Senior safety bills introduced in response to North Texas serial murders

A series of murders at senior living facilities in Collin and Dallas counties is inspiring families of victims to try and prevent this from happening again.

Suspected serial killer Billy Chermirmir is awaiting trial and is currently accused of killing more than a dozen elderly residents and stealing their belongings.

The families are now supporting several bills aimed at prevention. The proposed legislation was just filed this week and is still in the early stages, but it does have bipartisan support.

For the first time, a long line of the victims’ family members stood together in solidarity. Each with a heartbreaking story of losing a parent or loved one too soon.

"Then, the nightmare began. I saw mama on the floor. The staff member checked and said she’s gone," recalled Shannon Gleason Dion, a victim’s daughter.

"What happened to my mother-in-law three years ago was the worst thing I’ve ever experienced. My wife still has nightmares," said Cliff Harris, a victim’s son-in-law.

Some, like Lindsey Roan, are sharing their family’s pain publicly for the first time.

"My mother was Martha Williams. She was a vibrant, very active 80-year old," she said.

In 2018, Roan’s mother lived at Preston Place in Plano when she was discovered unresponsive in her bedroom. Her death was initially thought to be from natural causes, but family members noticed something seemed off.

"Immediately realized that her jewelry was missing and her hair was all messed up. There were lots of questions," Roan said.

Like so many other families, Roan’s family discovered weeks later her mother had actually been murdered. Her jewelry believed to have been pawned by Billy Chermirmir, who police say posed as a worker to gain access into senior living facilities, suffocating elderly victims and robbing them.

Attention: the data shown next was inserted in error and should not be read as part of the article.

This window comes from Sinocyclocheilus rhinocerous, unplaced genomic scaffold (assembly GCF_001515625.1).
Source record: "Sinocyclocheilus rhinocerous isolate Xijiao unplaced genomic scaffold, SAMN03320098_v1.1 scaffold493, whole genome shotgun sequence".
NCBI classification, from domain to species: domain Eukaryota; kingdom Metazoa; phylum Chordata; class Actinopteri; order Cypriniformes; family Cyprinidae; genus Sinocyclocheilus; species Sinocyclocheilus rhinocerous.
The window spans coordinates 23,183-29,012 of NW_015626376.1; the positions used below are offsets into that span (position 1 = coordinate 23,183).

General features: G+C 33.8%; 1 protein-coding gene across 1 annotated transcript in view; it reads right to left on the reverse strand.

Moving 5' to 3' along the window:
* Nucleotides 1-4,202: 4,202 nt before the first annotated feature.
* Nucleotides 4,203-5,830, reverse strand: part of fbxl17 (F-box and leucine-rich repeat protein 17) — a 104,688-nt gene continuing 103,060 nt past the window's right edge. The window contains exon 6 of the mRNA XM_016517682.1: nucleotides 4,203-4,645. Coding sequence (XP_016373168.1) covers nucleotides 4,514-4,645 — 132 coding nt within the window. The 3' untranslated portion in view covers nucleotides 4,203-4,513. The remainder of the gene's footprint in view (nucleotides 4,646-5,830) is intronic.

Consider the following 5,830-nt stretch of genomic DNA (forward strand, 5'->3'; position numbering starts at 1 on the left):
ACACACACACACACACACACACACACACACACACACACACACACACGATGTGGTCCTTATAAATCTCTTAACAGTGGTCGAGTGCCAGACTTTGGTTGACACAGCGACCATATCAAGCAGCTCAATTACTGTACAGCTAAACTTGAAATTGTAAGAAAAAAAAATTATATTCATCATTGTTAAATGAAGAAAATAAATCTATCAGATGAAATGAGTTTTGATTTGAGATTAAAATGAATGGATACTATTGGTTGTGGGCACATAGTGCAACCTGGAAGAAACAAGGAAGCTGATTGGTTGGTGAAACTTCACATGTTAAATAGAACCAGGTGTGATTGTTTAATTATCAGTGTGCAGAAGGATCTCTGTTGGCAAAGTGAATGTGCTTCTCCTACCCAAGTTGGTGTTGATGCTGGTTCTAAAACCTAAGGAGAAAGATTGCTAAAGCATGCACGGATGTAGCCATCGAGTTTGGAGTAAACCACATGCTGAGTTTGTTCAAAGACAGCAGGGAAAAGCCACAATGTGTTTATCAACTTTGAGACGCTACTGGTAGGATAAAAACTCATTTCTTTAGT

"It was like being in a horror movie that you couldn’t wake up from," Roan said. "I don’t want to hear about another family ever again having to go through this."

The families are now banding together to support a series of proposed bills to hold senior living facilities more accountable, creating a safety certification program to rate facilities based on things like background checks and visitor check-ins.

Other legislation aims to increase enforcement on cash-for-gold businesses, subject to surprise inspections and required recordkeeping.

"If gold shops had records of the jewelry the murderer sold to them, we wouldn’t be standing here still mourning," Dion said.

"There isn’t a day that goes by that you don’t think about them," Roan said. "There’s always music that comes on. There’s always… you will see birds, bugs, things that remind you of them. It’s all around us."

The pandemic has delayed court proceedings in the cases, but families say they hope to see a trial date set by the end of this year or early next year.        


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